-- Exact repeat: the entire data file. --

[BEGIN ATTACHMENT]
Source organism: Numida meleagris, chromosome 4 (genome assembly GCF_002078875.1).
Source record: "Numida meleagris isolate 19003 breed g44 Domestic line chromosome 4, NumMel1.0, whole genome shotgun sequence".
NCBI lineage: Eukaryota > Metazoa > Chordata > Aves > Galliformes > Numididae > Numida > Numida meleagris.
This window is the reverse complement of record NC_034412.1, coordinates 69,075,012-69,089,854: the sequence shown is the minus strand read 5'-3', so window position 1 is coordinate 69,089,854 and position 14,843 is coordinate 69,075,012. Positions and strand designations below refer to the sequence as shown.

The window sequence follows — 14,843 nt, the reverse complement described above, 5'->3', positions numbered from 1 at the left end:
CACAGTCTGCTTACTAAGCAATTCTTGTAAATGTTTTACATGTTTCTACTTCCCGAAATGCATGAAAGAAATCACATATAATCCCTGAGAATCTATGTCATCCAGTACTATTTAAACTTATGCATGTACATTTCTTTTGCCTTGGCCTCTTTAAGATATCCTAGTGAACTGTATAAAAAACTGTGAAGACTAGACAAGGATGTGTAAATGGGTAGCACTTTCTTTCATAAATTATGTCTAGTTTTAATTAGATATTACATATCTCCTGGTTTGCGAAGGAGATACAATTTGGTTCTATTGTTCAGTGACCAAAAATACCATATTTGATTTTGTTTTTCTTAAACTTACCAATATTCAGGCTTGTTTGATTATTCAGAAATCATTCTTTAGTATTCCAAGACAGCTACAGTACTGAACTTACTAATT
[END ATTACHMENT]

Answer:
Source organism: Numida meleagris, chromosome 4 (genome assembly GCF_002078875.1).
Source record: "Numida meleagris isolate 19003 breed g44 Domestic line chromosome 4, NumMel1.0, whole genome shotgun sequence".
NCBI lineage: Eukaryota > Metazoa > Chordata > Aves > Galliformes > Numididae > Numida > Numida meleagris.
This window is the reverse complement of record NC_034412.1, coordinates 69,075,012-69,089,854: the sequence shown is the minus strand read 5'-3', so window position 1 is coordinate 69,089,854 and position 14,843 is coordinate 69,075,012. Positions and strand designations below refer to the sequence as shown.

The window sequence follows — 14,843 nt, the reverse complement described above, 5'->3', positions numbered from 1 at the left end:
CACAGTCTGCTTACTAAGCAATTCTTGTAAATGTTTTACATGTTTCTACTTCCCGAAATGCATGAAAGAAATCACATATAATCCCTGAGAATCTATGTCATCCAGTACTATTTAAACTTATGCATGTACATTTCTTTTGCCTTGGCCTCTTTAAGATATCCTAGTGAACTGTATAAAAAACTGTGAAGACTAGACAAGGATGTGTAAATGGGTAGCACTTTCTTTCATAAATTATGTCTAGTTTTAATTAGATATTACATATCTCCTGGTTTGCGAAGGAGATACAATTTGGTTCTATTGTTCAGTGACCAAAAATACCATATTTGATTTTGTTTTTCTTAAACTTACCAATATTCAGGCTTGTTTGATTATTCAGAAATCATTCTTTAGTATTCCAAGACAGCTACAGTACTGAACTTACTAATT